Bitcoin and Gresham’s Law

From an economic perspective, there exists a sound argument for why Bitcoin is not used as a method of payment today, and why that is a positive reflection on Bitcoin as a money.

Gresham’s Law states that “bad money drives out good”. In other words, in an economy where two currencies are in use, individuals will spend the money which is constantly devaluing and hold the money that retains its value. Thus, the bad money will dominate in terms of circulation and use in daily transactions, while good money will dominate in terms of savings and long term investment.

For example, in the case of Bitcoin, imagine an individual who holds both bitcoin and U.S. dollars. If they must spend money to buy goods, they should rather spend their dollars as it is constantly being inflated and devalued. If they were to spend their bitcoin, they would lose out on bitcoin’s potential future rise in valuation.

Thus, according to Gresham’s Law, there should be very little demand to spend bitcoin on day-to-day purchases while there exists a strong demand to accumulate and hold bitcoin for the long term. Indeed, this phenomenon is readily observable today.

So, when will this change?

Bitcoin will be used as a medium of exchange only when inferior monies are refused by merchants. Since governments typically make refusing their local currency illegal, this may take a long time, but in the meanwhile, Bitcoin will continue to succeed and gain adoption in other realms.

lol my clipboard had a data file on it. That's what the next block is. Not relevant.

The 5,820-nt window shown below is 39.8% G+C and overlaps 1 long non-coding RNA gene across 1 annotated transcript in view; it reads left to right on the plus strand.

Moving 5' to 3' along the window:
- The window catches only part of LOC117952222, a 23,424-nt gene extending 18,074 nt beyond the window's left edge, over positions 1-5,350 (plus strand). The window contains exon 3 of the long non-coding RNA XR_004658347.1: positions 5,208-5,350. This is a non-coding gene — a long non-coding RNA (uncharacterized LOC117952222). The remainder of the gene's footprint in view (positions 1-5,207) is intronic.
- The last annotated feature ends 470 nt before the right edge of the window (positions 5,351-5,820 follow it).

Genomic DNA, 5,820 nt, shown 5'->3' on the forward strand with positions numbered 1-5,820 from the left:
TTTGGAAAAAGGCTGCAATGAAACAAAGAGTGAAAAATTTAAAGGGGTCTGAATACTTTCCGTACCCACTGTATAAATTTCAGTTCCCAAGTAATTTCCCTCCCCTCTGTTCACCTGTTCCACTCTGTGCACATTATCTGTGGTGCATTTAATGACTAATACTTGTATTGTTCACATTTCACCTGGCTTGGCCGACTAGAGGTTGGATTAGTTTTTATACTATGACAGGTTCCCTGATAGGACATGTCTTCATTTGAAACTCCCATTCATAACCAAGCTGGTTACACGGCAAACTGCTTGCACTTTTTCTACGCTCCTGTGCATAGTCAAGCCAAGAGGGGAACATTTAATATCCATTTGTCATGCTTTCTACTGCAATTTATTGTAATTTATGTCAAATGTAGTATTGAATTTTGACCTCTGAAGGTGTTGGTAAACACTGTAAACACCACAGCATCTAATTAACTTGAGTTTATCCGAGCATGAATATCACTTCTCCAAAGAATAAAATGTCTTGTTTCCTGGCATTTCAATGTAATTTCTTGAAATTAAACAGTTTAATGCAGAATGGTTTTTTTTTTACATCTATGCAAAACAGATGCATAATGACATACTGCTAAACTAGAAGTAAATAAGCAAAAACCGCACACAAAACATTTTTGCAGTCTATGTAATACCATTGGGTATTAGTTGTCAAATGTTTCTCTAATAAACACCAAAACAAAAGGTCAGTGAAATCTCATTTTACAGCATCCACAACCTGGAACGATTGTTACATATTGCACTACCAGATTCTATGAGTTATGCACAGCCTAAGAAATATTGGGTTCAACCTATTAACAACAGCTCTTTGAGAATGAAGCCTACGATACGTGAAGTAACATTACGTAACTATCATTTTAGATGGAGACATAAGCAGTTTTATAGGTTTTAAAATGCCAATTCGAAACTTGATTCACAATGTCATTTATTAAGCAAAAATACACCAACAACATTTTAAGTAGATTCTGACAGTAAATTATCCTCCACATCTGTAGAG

Medium of Exchange vs. Means of Payment

Another feature of money that should be taken into consideration is the difference between a medium of exchange and a means of payment. Money is a medium of exchange as it denominates the rate of exchange between any two goods. A means of payment, however, is simply the method of executing a specific exchange.

For example, if you buy a coffee in dollars, you may not pay in physical cash. Instead, you might use a credit card, an app, a gift card, or even loyalty points. All three of these are means of payment rather than money itself.

Similarly, Bitcoin can achieve the status of money and medium of exchange without being directly used in day-to-day transactions. Paper money, credit cards, or other tools can be denominated in bitcoin and used as means of payment. Layers on top of Bitcoin can also be used to execute Bitcoin payments without the Bitcoin blockchain.